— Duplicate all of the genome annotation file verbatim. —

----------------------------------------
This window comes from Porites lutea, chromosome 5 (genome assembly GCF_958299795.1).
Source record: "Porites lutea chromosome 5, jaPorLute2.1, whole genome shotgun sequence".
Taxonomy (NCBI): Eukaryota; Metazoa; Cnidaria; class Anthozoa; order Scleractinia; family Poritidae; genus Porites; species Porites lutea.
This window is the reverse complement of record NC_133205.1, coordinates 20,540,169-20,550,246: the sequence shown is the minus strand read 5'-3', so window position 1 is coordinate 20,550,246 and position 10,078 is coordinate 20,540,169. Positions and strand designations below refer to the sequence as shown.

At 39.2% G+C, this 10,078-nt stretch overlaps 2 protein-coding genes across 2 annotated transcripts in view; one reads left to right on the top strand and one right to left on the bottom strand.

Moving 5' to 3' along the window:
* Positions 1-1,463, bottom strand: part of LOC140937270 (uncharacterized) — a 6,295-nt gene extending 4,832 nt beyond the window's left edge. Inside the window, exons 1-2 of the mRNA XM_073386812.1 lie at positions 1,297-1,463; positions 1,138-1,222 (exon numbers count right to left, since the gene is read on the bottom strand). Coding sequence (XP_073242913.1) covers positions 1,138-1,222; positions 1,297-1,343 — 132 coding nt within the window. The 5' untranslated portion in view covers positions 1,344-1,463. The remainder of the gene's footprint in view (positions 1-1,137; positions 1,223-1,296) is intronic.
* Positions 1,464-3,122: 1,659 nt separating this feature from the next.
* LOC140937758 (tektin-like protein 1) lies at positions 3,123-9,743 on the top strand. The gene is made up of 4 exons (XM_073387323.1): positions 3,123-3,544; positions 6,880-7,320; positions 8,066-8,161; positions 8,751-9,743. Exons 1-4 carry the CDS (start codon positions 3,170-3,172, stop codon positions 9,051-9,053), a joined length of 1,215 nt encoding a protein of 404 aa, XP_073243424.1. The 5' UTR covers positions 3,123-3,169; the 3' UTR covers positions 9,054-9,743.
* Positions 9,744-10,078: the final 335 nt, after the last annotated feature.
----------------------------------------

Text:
This window comes from Porites lutea, chromosome 5 (genome assembly GCF_958299795.1).
Source record: "Porites lutea chromosome 5, jaPorLute2.1, whole genome shotgun sequence".
Taxonomy (NCBI): Eukaryota; Metazoa; Cnidaria; class Anthozoa; order Scleractinia; family Poritidae; genus Porites; species Porites lutea.
This window is the reverse complement of record NC_133205.1, coordinates 20,540,169-20,550,246: the sequence shown is the minus strand read 5'-3', so window position 1 is coordinate 20,550,246 and position 10,078 is coordinate 20,540,169. Positions and strand designations below refer to the sequence as shown.

At 39.2% G+C, this 10,078-nt stretch overlaps 2 protein-coding genes across 2 annotated transcripts in view; one reads left to right on the top strand and one right to left on the bottom strand.

Moving 5' to 3' along the window:
* Positions 1-1,463, bottom strand: part of LOC140937270 (uncharacterized) — a 6,295-nt gene extending 4,832 nt beyond the window's left edge. Inside the window, exons 1-2 of the mRNA XM_073386812.1 lie at positions 1,297-1,463; positions 1,138-1,222 (exon numbers count right to left, since the gene is read on the bottom strand). Coding sequence (XP_073242913.1) covers positions 1,138-1,222; positions 1,297-1,343 — 132 coding nt within the window. The 5' untranslated portion in view covers positions 1,344-1,463. The remainder of the gene's footprint in view (positions 1-1,137; positions 1,223-1,296) is intronic.
* Positions 1,464-3,122: 1,659 nt separating this feature from the next.
* LOC140937758 (tektin-like protein 1) lies at positions 3,123-9,743 on the top strand. The gene is made up of 4 exons (XM_073387323.1): positions 3,123-3,544; positions 6,880-7,320; positions 8,066-8,161; positions 8,751-9,743. Exons 1-4 carry the CDS (start codon positions 3,170-3,172, stop codon positions 9,051-9,053), a joined length of 1,215 nt encoding a protein of 404 aa, XP_073243424.1. The 5' UTR covers positions 3,123-3,169; the 3' UTR covers positions 9,054-9,743.
* Positions 9,744-10,078: the final 335 nt, after the last annotated feature.